i hope you have enjoyed reading about the writer’s side of the story here on my blog and the beta’s side over on Gem's blog.
UPDATE: Gem’s blog is going into semi-retirement, so her original posts on this series are now copied and pasted at the end of each of my own posts. (in other words, we saved you some time clicking around the internet, and you can now read the whole story here.)
Trouble in paradise
...not with me and Gem, but with the book. anyone who’s been reading my blog for awhile will know i struggled with writing an entirely new ending (evidenced here, here and here.) the worst part of this from the writer-beta angle was that i could no longer speed chapters off to Gem. i kept giving her deadlines, then sent her a cliff-hanger, then asked her to wait even longer – before your vacation, i promised – as soon as you get back, i swore – any day now! Really!
Gem assured me there was no rush (a lovely trait in a beta), but she had read so fast for me, i wanted to write fast for her. but the lesson here is to write at whatever speed is best for the story. this was exemplified in the first draft of my new ending. i finished it in an all-night writing frenzy and dashed it off to Gem without even a proper copy edit.
it was too long. it was all over the map. (Gem, fix it!) of course, she had ideas about how to fix it – combine scenes, cut this unnecessary information, move this bit here. but even better, she found even more problems – out of character behaviour, something i’d left out that Agent Almost wanted, an idea to give the last few lines more impact.
it was the direction i needed to reshuffle, rework and rewrite. and this time i worked fast. Gem put her stamp of approval on the second draft of the new ending (with just a few more tweaks), and i sent it off to Agent Almost.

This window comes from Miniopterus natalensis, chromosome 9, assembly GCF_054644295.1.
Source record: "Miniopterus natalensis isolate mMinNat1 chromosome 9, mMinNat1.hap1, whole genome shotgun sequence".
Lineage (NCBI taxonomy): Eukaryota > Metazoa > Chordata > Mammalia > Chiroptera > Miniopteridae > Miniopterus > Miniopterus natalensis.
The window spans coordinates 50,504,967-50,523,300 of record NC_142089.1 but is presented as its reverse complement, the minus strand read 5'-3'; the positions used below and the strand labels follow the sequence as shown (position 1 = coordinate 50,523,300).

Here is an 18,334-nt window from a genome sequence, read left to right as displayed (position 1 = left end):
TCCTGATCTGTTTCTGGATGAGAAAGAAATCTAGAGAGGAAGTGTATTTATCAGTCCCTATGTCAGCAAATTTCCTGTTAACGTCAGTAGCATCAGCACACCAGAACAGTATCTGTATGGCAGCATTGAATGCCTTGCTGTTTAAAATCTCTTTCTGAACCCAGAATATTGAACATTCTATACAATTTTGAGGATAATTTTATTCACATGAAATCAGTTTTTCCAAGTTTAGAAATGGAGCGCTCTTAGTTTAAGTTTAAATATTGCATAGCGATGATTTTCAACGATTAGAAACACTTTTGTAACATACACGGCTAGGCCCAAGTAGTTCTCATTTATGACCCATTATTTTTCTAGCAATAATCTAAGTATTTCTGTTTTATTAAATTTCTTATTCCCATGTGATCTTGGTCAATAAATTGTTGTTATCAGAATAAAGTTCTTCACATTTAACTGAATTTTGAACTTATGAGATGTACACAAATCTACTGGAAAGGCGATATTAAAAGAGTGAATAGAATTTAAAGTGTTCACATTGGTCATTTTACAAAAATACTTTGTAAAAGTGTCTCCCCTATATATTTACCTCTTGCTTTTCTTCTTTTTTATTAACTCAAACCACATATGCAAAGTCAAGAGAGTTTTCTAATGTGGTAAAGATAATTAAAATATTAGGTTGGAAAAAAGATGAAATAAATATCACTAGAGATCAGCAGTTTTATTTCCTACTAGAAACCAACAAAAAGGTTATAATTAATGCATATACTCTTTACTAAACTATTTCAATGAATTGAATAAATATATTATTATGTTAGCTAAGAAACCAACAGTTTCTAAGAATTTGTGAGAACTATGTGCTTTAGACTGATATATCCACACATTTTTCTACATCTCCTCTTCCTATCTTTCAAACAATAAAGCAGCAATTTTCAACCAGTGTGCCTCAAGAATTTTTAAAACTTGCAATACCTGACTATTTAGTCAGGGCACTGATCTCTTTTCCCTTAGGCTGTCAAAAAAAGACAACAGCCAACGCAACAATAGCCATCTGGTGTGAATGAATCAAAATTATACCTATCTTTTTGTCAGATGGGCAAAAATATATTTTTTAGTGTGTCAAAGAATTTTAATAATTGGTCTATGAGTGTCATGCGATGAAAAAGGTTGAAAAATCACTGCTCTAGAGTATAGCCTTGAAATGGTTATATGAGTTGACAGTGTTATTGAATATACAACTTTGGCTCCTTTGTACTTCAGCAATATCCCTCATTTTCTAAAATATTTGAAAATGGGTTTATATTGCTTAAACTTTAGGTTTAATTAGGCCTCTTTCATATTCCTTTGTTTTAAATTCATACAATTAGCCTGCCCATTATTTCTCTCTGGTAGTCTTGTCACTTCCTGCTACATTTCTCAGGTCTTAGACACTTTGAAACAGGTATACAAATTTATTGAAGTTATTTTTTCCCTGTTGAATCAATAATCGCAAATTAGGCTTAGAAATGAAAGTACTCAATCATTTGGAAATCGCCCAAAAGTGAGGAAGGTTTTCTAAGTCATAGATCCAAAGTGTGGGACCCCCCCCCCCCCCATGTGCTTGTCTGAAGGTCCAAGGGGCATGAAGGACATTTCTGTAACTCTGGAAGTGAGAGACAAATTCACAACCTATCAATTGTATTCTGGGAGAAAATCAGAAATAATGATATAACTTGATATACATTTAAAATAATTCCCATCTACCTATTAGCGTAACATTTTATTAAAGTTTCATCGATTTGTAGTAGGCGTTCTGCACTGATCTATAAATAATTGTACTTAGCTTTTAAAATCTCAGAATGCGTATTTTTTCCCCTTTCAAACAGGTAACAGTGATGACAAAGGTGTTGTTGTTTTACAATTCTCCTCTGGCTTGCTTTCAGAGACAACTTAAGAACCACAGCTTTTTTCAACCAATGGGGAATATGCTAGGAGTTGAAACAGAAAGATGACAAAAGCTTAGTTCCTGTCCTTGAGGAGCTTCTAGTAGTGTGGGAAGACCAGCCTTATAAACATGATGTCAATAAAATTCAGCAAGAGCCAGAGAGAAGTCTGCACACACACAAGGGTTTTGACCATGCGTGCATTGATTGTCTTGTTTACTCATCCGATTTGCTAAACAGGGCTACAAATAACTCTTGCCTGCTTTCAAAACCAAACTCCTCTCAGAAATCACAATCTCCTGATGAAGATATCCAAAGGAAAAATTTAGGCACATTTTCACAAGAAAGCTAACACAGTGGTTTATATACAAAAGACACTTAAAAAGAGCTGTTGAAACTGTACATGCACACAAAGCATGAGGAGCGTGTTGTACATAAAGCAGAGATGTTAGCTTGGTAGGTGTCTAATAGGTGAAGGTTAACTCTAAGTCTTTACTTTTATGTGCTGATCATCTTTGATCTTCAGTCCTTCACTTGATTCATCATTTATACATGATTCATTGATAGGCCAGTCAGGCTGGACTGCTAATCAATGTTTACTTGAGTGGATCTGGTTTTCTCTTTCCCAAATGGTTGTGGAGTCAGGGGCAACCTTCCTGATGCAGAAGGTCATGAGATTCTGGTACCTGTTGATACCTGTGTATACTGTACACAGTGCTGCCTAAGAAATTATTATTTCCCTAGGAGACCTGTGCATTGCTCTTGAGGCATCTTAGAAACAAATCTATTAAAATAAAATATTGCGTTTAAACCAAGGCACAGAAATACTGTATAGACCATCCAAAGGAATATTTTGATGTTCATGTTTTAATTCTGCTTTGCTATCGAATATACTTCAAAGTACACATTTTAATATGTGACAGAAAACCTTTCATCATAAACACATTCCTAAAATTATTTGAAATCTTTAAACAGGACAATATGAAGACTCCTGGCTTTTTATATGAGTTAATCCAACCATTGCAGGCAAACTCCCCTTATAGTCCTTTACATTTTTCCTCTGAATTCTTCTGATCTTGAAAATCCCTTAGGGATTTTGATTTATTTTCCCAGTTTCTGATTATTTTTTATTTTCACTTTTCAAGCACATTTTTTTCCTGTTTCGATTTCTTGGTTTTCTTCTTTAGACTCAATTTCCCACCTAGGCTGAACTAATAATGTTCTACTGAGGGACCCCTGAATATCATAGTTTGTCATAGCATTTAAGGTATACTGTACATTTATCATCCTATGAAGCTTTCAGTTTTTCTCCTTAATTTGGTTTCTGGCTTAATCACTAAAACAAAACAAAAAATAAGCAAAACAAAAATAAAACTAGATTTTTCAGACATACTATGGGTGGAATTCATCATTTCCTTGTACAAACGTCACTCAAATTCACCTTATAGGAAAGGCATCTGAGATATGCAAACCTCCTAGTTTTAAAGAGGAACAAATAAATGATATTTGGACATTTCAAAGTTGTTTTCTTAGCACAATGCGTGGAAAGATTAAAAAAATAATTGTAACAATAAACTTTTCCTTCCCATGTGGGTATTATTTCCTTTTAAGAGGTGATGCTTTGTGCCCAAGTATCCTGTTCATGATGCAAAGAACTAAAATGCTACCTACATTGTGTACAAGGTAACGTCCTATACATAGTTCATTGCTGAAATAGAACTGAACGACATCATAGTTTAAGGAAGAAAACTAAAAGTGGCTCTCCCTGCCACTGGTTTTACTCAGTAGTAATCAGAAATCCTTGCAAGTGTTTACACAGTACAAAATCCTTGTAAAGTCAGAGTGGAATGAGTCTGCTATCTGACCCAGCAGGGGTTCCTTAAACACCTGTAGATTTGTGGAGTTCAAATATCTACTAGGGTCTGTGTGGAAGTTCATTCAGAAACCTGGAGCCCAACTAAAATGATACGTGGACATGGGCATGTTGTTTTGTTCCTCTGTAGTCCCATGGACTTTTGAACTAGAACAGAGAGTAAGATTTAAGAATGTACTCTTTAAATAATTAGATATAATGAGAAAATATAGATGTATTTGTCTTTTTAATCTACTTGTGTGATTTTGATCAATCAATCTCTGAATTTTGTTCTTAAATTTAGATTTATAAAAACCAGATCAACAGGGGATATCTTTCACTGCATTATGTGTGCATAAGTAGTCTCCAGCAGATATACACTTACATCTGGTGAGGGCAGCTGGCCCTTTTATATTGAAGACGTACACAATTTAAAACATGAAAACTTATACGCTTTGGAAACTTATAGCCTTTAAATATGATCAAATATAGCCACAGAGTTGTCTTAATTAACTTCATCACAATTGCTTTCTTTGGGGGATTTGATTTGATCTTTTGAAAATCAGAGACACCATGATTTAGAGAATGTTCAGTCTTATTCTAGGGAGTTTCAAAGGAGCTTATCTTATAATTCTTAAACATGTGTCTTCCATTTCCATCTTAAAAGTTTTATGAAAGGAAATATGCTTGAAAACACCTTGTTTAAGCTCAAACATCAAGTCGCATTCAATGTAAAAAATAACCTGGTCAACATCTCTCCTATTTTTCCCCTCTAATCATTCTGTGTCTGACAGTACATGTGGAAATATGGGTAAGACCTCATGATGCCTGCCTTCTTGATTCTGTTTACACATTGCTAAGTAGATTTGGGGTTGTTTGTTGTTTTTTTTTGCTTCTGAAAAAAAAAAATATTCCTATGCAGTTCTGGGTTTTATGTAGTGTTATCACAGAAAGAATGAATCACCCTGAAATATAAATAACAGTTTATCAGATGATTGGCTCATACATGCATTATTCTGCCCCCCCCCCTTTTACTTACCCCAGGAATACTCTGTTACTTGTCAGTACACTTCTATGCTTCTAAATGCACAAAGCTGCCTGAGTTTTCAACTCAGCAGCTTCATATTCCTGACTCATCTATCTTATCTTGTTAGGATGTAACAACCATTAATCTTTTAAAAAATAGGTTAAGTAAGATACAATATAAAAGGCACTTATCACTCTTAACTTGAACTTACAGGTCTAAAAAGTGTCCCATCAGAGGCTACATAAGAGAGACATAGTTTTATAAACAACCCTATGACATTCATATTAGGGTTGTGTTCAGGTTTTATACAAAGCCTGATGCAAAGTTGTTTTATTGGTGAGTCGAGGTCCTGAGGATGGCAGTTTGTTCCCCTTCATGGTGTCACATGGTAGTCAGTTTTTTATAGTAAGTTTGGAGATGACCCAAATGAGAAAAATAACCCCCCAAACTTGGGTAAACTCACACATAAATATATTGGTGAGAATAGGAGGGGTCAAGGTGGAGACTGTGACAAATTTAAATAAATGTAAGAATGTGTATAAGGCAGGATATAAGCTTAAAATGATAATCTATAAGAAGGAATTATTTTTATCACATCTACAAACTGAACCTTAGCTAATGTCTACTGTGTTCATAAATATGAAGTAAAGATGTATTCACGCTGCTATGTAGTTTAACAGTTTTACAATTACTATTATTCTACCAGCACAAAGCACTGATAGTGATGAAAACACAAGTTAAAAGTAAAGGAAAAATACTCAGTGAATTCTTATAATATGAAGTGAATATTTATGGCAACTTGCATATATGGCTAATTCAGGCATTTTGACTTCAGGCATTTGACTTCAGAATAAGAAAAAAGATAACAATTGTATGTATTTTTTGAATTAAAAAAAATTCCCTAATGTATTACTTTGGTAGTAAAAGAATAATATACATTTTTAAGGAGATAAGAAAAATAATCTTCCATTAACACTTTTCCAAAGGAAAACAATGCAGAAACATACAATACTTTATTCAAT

The ending that’s really just a beginning
as relieved as i was to reach “the end” (again), i was sad to see the beta process coming to a close. i’d really enjoyed the creative back and forth.
but i enjoyed the personal back and forth as well, and at this point it’s clear that’s not going to end. we are both back in limbo waiting on agents. no one else can quite understand that particular level of hell, so of course we need each other to speculate and gripe and wait and hope. plus, i am dying to hear every detail of a new adventure she is about to embark upon, and i can’t wait to share the next story with her.
(and of course, if she ever needs a beta, i’d love to sharpen my editing skills and pay her back for all the help she’s given me.) but in the meantime, i’m just happy to have a new friend and the knowledge that i’ll never be lost and looking around for betas again. once you find a good one, you hold on with both hands!
4: the # of months it took me to write Butter and get it off to agents
2: the # of months it took to reshape the MS with Gem’s help
1: the # of irreplaceable new friendships formed
if you are searching for a beta, be patient. and be picky.
if you already have one as awesome as mine, find a way to say thank you – a million times over,